Knowledge base
8 mins
What Is a Hash Function?


What Is a Hash Function?

Hash functions are mathematical functions that take an input of any length and transform it into a fixed-length character string. They’re a staple encryption tool in cryptography, used by many everyday digital systems, including messaging, banking applications, and cryptocurrencies.

The key thing to understand about hash functions is that they are one-way functions, meaning that their input cannot be reverse-engineered from their output, making them very simple but reliable encryption tools.

Consider the following example:


As the above example shows, running the “let’s learn blockchain” input through a hash function gives the following output: 77db72b12a7667ad73fd33544d1f397268dffe18ca3042e0a09af9f993a8f9c1.

However, adding a single dot to the input, and rerunning it through the hash function, changes the output completely: 17368fcb5bab73c97aa60aa7ae9e54e6676d292743587b9a35ace927a626520a.


This example is the best way to showcase hash functions’ power as encryption mechanisms. Even the slightest change in the input changes the output completely, meaning that it’s (almost) impossible to reverse-engineer and find out the original input simply by analyzing the output.

Why are Hash Functions Useful?

Hash functions play a critical role in Bitcoin and Proof-of-Work mining. They are used to secure the integrity of the blockchain by ensuring that each block contains a unique, unalterable hash value based on the block's contents.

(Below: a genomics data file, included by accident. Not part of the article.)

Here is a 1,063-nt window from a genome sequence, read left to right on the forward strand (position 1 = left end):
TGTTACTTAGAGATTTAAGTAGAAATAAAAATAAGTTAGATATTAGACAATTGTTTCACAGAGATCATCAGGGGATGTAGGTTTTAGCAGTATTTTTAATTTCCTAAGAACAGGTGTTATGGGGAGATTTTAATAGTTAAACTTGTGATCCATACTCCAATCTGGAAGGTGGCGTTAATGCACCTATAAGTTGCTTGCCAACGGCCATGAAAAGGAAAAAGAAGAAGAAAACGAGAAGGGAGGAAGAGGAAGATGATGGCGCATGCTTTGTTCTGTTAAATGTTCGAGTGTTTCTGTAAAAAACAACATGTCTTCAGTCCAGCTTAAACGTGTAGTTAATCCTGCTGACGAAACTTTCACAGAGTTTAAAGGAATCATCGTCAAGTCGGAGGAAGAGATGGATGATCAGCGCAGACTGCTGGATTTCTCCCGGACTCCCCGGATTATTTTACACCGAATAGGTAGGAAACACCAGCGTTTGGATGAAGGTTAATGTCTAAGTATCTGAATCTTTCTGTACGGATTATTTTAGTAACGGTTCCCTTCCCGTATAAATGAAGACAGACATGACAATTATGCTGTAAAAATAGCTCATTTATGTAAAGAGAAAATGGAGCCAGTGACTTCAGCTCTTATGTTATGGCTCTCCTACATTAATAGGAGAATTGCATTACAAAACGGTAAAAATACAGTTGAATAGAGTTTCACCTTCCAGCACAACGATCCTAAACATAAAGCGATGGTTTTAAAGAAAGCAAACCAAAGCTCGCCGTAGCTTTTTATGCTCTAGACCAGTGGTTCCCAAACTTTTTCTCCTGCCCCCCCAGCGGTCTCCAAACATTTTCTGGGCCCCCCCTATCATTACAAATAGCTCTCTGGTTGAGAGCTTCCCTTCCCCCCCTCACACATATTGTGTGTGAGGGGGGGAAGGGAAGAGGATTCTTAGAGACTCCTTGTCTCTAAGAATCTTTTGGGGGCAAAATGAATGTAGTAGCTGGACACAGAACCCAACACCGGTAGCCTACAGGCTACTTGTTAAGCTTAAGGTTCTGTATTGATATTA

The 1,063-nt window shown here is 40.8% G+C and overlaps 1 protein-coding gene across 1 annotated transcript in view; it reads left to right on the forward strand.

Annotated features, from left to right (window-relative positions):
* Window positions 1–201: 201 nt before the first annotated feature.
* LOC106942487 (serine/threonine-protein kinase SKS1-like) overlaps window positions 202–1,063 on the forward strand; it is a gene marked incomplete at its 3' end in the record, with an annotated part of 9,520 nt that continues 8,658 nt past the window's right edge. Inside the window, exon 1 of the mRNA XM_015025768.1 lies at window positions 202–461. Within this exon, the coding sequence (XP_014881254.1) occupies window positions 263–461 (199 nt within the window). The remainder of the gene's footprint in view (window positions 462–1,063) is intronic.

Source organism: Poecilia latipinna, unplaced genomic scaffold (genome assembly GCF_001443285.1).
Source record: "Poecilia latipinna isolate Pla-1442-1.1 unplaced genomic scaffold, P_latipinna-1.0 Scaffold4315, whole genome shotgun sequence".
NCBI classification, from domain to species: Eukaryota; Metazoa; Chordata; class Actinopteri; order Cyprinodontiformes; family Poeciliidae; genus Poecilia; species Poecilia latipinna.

In Bitcoin mining, miners compete to find a hash value smaller than a target value set by the network. This is done by combining the block's header data with a nonce (a random number) and then running the resulting data through a hash function (SHA-256). The output of this hash function is a fixed-length string of numbers and letters unique to the block's contents. Miners must try many different nonces until they find one that results in a hash value smaller than the target value. Once a miner finds a suitable hash value, they broadcast it to the network as proof of work and are rewarded with newly minted bitcoins.

Hash functions are also used to link blocks together in the blockchain. Each block contains a hash of the previous block's header data, which creates a chain of blocks linked together in a tamper-evident way. Any attempt to alter the data in one block would result in a different hash value, which would be detected by the network and rejected as invalid.

Overall, hash functions are critical for the security and integrity of the Bitcoin network and Proof-of-Work mining. They ensure that each block contains unique and unalterable data and enable the creation of a tamper-evident chain of blocks that forms the basis of the blockchain.

What are Some of the Most Common Hashing Algorithms?

While there are many different types of hashing algorithms, each with unique characteristics, used by individuals and businesses today, the most popular include Message Digest 5 (MD5), Secure Hash Algorithm 1 (SHA-1), Secure Hash Algorithm 2 (SHA-2), and Secure Hash Algorithm 3 (SHA-3).

Message Digest 5 (MD5)

Message Digest 5 (MD5) is a cryptographic hash function that generates a fixed-size output of 128 bits, regardless of the size of the input message. It was developed by Ronald Rivest in 1991 and is widely used in digital signature applications, as well as for verifying the integrity of files.